Madrigal is an ongoing campaign and a world with a long history. Madrigal 3 starts a new chapter in the ongoing story, we also want players with beloved characters to have an option to continue the story of those characters, though in a new and perhaps strange world far in the future.

In Madrigal 3 players of previous characters can continue their story in one of three ways.

  • You can play your previous character who awakes many centuries later to a new world.
  • You can play a descendent of your previous character, who carries the bloodline through generations into the current time of the campaign.
  • You can play a reincarnation of your previous character, a character reborn with vague memories of your previous character when game starts.

Although we are excited for players to have an opportunity to continue their characters, we also want to focus on the new campaign world and tell stories and drive plot using those elements rather than retell the stories of previous campaigns. To accomplish this the process for continuing your character is described below.

Playing an existing character

Before you decide to play your existing character, you will probably need to know three things.

First, in the time between campaigns there have been changes in the cycles of magic, the methods of fighting and warfare, and even the powers that people venerate that will profoundly affect your character. You will be recreating your character at 50 character points, and when game starts the world will feel strange and new to you. You simply won’t be as capable as some of the fully realized characters of the previous age. You can make your character with your starting points as you see fit; you have been dreaming for ages and those dreams could affect change in your skills.

You start at a base of 50 character points, but can earn extra points from a character history, a Paragon skill, and prop creations and donations like any character.

What About my Race?

One thing that can happen to a character in the dreaming is that you can enter the world as a new race as the magic of the Gate attempts to fit you in. If you’d rather play you old race then you simply select that race with the following exceptions.

  • Eluviar, Leindrel, and Malekyrg Elves are Faded Elves except their racial mark hasn’t fade yet.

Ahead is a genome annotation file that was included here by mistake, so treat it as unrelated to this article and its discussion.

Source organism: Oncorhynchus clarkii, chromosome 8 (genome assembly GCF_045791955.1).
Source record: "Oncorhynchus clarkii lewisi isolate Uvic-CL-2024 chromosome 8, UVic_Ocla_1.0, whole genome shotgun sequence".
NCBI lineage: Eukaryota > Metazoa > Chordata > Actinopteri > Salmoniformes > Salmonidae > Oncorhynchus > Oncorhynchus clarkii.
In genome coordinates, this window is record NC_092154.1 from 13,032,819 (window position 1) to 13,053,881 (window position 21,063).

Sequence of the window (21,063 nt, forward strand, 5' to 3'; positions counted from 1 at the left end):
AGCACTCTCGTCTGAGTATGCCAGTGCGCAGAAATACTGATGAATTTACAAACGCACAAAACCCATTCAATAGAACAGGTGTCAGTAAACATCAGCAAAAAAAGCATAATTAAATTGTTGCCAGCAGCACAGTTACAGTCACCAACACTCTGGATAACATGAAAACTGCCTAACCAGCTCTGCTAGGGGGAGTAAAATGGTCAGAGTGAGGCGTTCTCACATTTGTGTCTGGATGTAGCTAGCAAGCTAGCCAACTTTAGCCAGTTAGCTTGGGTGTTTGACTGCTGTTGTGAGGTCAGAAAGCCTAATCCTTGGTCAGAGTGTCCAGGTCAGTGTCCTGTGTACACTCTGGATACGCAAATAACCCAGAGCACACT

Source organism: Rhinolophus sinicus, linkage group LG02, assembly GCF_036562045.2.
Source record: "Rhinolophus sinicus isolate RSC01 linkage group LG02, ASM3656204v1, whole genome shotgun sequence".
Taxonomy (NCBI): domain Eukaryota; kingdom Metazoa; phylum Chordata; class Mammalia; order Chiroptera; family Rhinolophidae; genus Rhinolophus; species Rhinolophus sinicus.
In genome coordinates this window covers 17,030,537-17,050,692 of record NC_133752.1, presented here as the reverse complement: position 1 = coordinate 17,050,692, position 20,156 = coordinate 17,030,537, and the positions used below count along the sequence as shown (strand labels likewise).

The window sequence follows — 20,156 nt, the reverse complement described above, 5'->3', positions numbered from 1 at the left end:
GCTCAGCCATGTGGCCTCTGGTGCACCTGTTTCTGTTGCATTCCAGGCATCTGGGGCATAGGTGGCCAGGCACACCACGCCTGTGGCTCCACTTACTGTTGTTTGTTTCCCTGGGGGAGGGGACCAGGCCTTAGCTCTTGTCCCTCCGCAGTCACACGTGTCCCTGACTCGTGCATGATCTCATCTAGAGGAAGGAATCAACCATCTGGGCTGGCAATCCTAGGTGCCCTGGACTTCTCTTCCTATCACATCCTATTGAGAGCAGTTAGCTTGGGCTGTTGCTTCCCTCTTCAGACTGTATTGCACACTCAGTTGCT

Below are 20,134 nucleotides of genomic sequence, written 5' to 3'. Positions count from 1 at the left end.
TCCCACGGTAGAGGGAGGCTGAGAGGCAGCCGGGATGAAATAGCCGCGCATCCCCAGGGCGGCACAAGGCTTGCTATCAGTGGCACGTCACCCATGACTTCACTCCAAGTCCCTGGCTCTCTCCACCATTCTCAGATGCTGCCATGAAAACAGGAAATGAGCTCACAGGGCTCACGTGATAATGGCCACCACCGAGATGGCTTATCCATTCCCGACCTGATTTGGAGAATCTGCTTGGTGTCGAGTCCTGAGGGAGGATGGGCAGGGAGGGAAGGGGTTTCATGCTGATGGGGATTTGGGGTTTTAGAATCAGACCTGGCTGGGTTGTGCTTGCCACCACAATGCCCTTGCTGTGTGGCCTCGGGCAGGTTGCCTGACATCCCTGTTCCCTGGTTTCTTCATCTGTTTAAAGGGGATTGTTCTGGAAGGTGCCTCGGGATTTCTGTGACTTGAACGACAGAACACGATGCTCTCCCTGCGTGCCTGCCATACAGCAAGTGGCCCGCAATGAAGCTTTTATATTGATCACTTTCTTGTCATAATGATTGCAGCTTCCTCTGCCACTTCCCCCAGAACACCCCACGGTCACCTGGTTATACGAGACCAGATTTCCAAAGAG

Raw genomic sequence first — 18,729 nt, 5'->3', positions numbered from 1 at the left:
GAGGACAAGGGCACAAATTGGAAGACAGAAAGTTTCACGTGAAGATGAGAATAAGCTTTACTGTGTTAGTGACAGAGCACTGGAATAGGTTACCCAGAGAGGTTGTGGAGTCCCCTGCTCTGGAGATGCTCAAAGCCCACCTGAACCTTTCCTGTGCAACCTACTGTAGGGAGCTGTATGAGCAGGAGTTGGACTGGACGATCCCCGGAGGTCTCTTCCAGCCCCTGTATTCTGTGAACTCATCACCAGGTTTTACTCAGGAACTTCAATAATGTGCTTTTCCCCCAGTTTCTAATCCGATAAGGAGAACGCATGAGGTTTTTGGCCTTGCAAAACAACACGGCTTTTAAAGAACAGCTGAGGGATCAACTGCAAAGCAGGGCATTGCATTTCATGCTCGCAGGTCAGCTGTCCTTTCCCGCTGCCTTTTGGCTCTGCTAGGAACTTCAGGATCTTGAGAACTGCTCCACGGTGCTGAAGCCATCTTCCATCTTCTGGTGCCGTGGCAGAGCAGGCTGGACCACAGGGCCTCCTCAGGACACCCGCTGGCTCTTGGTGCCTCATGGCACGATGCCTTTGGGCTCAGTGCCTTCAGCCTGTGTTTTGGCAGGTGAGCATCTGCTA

• Wayward races would have to work with plot to properly depict their old race.
  • Eurvein can keep their old full make up or use the new make up requirements.

Second, special items and effects have faded in the intervening centuries. Yes, you have weapons, armor, costuming pieces, and items you need to use your new skills. You can also be carrying normal types of adventuring gear you might have carried in the past such as lanterns, writing instruments, and blank journals or papers. Other items, including written notes and journal entries, have mysteriously faded – the writing destroyed leaving the papers or pages blank. Special skills that are not in the current rulebook are also gone.

Third, you’ve come forward many, many years and you did not simply hop forward in time. Your spirit entered the Crimson Gate sometime at the end of Madrigal 2 and it is possible that you have had dreams and visions while you slept. When you wake so many years later your memory of the past will not automatically be as crisp as you would expect. Although you can, when someone helps you to concentrate on the past, recount events of the previous age as you might remember them out of game, those memories will be vague as they first occur around you. You will be playing the game as if you were waking up renewed and refreshed, and your old memories will slowly awaken within you.

Wait, Why Don’t I Have My Memories?

While we won’t comment at this time on the in game reasons why this has happened, we have very specific out of game reasons why the detailed memories of continuing PCs have scattered.

As we envisioned players coming together, the one thing we wanted to avoid was players feeling forced into long sessions where they have to pour forth all the knowledge they learned in the past age. While this type of behavior makes perfect tactical sense, we felt it would just be un-fun for both the people forced to go through their histories as if they were catalogs, and for the players who felt compelled to catalog that information. We wanted to completely avoid that.

So What Do I Remember?

When you awaken in game you will remember all the personal information that makes you, well, you. Whatever bare necessity character history information you need to make sure you can play your character is there for you to use. Some of the proper names might be fuzzy, but we want you to be able to play your basic personality.